I was at a birthday party and I got so incredibly drunk, that on the following day I couldn’t even remember my own name. I had no idea of who I was, where I was and where I’d been, if I had friends who could rescue me from that situation, if there was any record at all of what had happened, where I could go, if I had any ID or belongings that would help me figure out who I was, among other little things we can usually pinpoint, no matter how intoxicated.
The acuteness of the blackout led me to the conclusion that it most likely wasn’t just another drinking spree, but that someone (or even myself), for some reason, had given me heavy drugs, whose side effect was total amnesia. I decided, as would a detective on a procedural police TV show, to examine my own body in search for evidence. There was something on my left foot that looked like part of a tattoo; the same on my right hand. I removed my long-sleeve T-shirt and pair of jeans, and what I saw left me in a state of total shock.
There was a huge tattoo covering the left side of my body, from the thigh, over the ankle, ending on the foot, enveloping my entire leg. On the right side, my arm was also altered, but it wasn’t only decorated with a tribal-themed full-sleeve tattoo: it had a hole, a literal half-moon-shaped hole, completely cured and healed, as if chiseled by an artist in a piece of clay, as if my flesh wasn’t human, as if it didn’t bleed, or it didn’t hurt. But it was really healed, and it really didn’t hurt. No, my flesh was nothing but carving matter, and my skin nothing but a canvas: something blank, with no personality or sense of self, an amorphous mass, upon which anything can be printed, and into which anything can be shaped.
Both tattoos were strongly colored. The left foot was covered with a triangle-shaped pattern in black, red and other darker shades, the same geometry extending up to the hip. On my arm, I had a large mystical circle, like a mandala. At closer examination, I realized it was a Mayan or Aztec calendar; the central circle, where the sun-stone usually stands, was where my half-moon crater stood. I wondered if I could still be under the influence of hallucinogenic drugs, for as I tried to discern the drawing in the middle of the calendar, it seemed to become a sort of stage, surrounded by concentric grandstands: an amphitheater in ancient Rome, shaped like a half-moon indentation, right on the top part of my arm.
Looking at them left me desperate. It’s not only the I didn’t like tattoos, but the fact the ones I was sporting, those huge, colorful, statement-making, body-enveloping drawings, were the last kind of tattoo I could ever be prevailed upon to have, under any circumstances. Adding the actual flesh-carving to the drawings, however, was the icing on the cake, or rather, the fly on the pile of shit. They represented, for me, an instance of self-mutilation, a suicide of the ego, a disrespect towards God and Nature. That much, apparently, I hadn’t forgotten about my previous life.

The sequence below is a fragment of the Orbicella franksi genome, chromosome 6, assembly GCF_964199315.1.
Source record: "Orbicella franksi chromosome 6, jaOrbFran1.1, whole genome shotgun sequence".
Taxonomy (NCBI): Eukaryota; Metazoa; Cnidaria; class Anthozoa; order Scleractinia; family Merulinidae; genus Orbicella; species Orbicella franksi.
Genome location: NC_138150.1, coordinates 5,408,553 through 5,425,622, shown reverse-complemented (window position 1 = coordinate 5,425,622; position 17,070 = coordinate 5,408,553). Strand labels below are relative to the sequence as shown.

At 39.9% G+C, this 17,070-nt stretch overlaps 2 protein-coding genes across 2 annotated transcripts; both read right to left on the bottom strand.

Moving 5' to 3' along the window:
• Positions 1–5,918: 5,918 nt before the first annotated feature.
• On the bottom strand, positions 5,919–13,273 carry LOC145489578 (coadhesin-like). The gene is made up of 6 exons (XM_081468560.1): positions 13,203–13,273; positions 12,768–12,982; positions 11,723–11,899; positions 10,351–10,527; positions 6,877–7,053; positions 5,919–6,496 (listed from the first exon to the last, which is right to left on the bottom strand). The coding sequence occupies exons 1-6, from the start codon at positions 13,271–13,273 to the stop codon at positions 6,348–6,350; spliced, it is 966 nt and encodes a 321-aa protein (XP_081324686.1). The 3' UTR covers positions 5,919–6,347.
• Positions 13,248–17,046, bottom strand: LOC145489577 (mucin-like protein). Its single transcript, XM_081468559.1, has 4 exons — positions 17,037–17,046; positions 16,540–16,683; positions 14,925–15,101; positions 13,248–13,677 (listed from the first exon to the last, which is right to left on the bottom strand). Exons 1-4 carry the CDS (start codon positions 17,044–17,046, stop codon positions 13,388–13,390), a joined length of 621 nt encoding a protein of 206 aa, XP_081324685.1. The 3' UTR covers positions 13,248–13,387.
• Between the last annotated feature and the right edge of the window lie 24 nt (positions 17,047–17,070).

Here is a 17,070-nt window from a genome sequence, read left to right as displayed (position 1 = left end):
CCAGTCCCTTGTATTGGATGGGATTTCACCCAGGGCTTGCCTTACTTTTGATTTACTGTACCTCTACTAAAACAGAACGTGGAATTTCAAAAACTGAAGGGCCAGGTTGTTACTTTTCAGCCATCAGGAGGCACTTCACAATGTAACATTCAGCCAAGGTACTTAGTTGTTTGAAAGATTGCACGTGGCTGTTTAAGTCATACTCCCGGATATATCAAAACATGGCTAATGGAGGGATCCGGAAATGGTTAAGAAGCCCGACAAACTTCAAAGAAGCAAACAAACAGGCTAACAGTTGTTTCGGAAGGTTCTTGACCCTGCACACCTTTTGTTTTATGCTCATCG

Could I have the tattoos removed? Maybe, but it wouldn’t work for the hole in my arm. Plastic surgery would help with that, but still I would have nasty scars for the rest of my life. I had no money, so that was out of the question anyways. I had no friends, no possessions, and no name, as far as I knew. Why did I worry so much about this obliteration of an identity I couldn’t even remember? I could struggle and despair some more, but it wasn’t going to make it any easier. The only alternative left was to conform, like the shapeless, supple, moldable material that I was. So I embraced the idea of becoming someone else, change personalities, or rather, assume as my own this other, strange identity, chosen by chance in a moment of insanity. Maybe as I saw things from the perspective of this new me, I would be more adventurous, more fearless. Maybe I would be happier.
After this realization, I remembered my mother and where she lived. It turned out I was there, in the same old house I was brought up. She was horrified at my tattoos, but she said she loved me no matter what. Right at that moment, the inked drawings changed: the tribal symbols and geometric shapes disappeared and gave way to branches of red flowers, like peonies or roses, connected all over my leg up to the hips with leaves and stems in various shades of green and brown. They were even bigger than the ones before, and much more beautiful and delicate. The half-moon-shaped hole was still there, but it looked softer now, as if it were a natural part of my anatomy. Was the new design a reflection of my new-found identity? Was my self-worth always going to depend on the acceptance of others? If my mother had rejected the new me, would the designs have changed at all? Would I ever accept myself for whatever the fuck I was?
The necessity of belonging to a group is one of the defining traits of human beings. Maybe I couldn’t remember my friends because there was nothing to remember. My own personality must have been so fluid that the slightest wisp of wind was enough to take it away, with the exception of childhood memories and stupid prejudices. Maybe it would be easier now to feel as part of a community – the rebellious, the inked, the freaks with holes in their flesh that they carved themselves. Maybe that’s why they carved and marked their bodies in the first place: to make it clear to themselves and other lost souls of the world who they were, so they wouldn’t forget. To simplify the identification: no need to talk, just one look is enough, and you can find your peers, yourself, your world, and feel a little less lonely.